On 17 June, at the International Donors' Conference in Solidarity with Venezuelan Refugees and Migrants the European Commission pledged €147 million, in addition to pledges by EU Member States, for immediate humanitarian assistance, medium and longer-term development assistance and conflict prevention interventions for Venezuelan refugees, migrants and host communities.
This comes in addition to the ongoing aid package of €319 million allocated by the EU to alleviate the crisis since 2018.
EU aid for Venezuelan refugees and migrants
Today's funding from the European Union will focus on:
- Humanitarian assistance of €82 million for immediate relief activities to vulnerable Venezuelans affected by the crisis, wherever they are. Assistance will be provided to Venezuelan migrants and refugees, as well as to host communities in host countries. This includes shelter, medical assistance (including COVID-19-related primary response), food and non-food items, access to education and protection. Particular attention will be given to vulnerable groups, such as unaccompanied minors.
- Development cooperation of €50 million focusing in particular on social and economic integration of Venezuelan refugees, migrants and host communities in countries most affected by the Venezuelan crisis. Our support will target access to health and employment opportunities, to foster the skills, knowledge, innovation and social integration of Venezuelan refugees, migrants and host communities. It will also continue to support Venezuelans that have remained in their country to defend democratic values, human rights, human dignity and build resilience through civil society and international organisations on the ground.
- Assistance through the Foreign Policy Instrument of €15 million, focusing on strengthening registration and integration policies and processes for Venezuelan migrants and refugees and addressing the needs of host communities. This support will focus on socio-economic integration in host communities, preventing and addressing xenophobia and discrimination. Particular focus will be given to the needs of vulnerable groups, such as unaccompanied children, single-headed households, women and girls at risk of gender-based violence and trafficking, the elderly, people with chronic illnesses and LGBTQI+ people.
Members of the College said
High Representative/Vice President Josep Borrell said: “With more than 5.6 million affected people, the Venezuelan exodus is a serious ongoing crisis that has been largely unnoticed. The pandemic has worsened the plight of Venezuelan migrants and refugees, increasing the risks they face in their search for a safe haven. The need to vaccinate displaced Venezuelans and to provide support to the communities that have generously welcomed them makes it even more urgent to continue with this commitment. The European Union is ready to play its part.”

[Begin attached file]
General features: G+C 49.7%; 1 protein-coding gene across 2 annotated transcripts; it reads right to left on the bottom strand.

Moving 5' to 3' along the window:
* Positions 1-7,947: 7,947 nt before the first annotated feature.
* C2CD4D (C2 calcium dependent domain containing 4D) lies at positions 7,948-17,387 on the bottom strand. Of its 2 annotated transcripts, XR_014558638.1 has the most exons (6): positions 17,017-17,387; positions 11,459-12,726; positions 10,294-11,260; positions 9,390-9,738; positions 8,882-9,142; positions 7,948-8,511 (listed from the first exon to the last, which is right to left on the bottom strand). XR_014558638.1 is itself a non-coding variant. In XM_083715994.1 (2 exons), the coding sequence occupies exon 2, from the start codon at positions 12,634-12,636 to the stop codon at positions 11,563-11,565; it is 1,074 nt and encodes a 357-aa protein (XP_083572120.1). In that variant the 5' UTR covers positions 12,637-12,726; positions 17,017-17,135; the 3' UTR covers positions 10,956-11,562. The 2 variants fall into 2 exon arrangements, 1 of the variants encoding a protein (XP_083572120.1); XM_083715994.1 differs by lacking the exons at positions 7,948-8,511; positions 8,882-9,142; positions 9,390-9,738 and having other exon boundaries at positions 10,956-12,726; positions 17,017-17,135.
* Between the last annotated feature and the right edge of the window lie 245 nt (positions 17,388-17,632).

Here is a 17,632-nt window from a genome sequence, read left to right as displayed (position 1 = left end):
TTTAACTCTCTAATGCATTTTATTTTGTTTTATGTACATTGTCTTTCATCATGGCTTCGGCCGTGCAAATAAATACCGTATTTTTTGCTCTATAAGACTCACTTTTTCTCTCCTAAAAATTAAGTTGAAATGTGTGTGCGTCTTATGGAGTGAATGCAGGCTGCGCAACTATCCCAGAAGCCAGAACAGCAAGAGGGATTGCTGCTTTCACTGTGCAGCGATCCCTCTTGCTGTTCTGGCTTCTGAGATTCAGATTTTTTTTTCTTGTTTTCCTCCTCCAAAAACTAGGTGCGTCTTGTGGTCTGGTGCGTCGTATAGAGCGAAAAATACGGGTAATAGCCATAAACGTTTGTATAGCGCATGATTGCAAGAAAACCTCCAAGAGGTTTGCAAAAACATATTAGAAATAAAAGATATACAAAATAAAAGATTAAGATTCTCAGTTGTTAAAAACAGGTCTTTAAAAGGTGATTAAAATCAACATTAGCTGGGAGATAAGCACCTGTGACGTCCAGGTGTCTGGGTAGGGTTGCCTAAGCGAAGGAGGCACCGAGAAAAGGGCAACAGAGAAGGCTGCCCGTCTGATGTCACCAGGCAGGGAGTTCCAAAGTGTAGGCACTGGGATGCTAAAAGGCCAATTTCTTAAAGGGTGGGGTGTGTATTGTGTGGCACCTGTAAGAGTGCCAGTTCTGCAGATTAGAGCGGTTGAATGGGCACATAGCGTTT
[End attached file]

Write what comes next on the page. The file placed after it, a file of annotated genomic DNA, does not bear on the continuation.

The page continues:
Commissioner for Crisis Management, Janez Lenarčič said: “The coronavirus pandemic has exacerbated the already critical situation in the region. The EU's humanitarian support will continue to provide urgently-needed assistance to the most vulnerable Venezuelans who have been forced to leave their homes to flee from starvation, poverty and persecution. I commend the efforts of hosting countries as well as of our humanitarian partners, who are delivering essential aid, including basic healthcare and psychosocial support for those who left their country. Ultimately, however, a political solution is needed to overcome the ongoing humanitarian crisis.”
Commissioner for International Partnerships, Jutta Urpilainen, said: “This crisis continues creating immediate needs and has exacerbated inequalities. We commend the Governments of neighbouring countries for their generosity, solidarity and genuine efforts to welcome Venezuelan refugees and migrants. This is why the EU and its Member States will also support social and economic integration in countries most affected by the Venezuelan crisis.”
The conference was hosted by the Canadian Government in collaboration with the United Nations High Commissioner for Refugees and the International Organisation for Migration.
Over 5.6 million Venezuelans have been forced to leave their homes since 2015, leading to what has become the largest displacement in the history of Latin America and the second largest in the world, after Syria. Most have fled to neighbouring countries in the region, often in extremely vulnerable conditions exacerbated by the coronavirus pandemic.
The EU has built the foundations of the multilateral international response to the crisis. In 2019, the EU organised the first Solidarity Conference on the Venezuelan refugee and migrant crisis in Brussels. In May 2020, the EU hosted with Spain and together with the UNHCR and IOM, the first International Donors' Conference. In total, €2.54 billion in pledges, both loans and grants, humanitarian aid and longer-term development were mobilised.
Earlier this week (14 June), a High-level Meeting with civil society in solidarity with Venezuelan refugees and migrants was held, hosted by the European Union, the Government of Canada, and the Coalition for the defence of the rights of refugees, migrants and displaced people in Latin America and the Caribbean. The purpose was to provide INGOs and CSOs with visibility and an active role in the 2021 Pledging Conference, while highlighting their added value in the delivery of assistance to those affected.
The EU strategy in the Venezuelan refugee and migrant crisis is strongly embedded in the nexus approach ensuring complementarity between humanitarian, peace and development actions.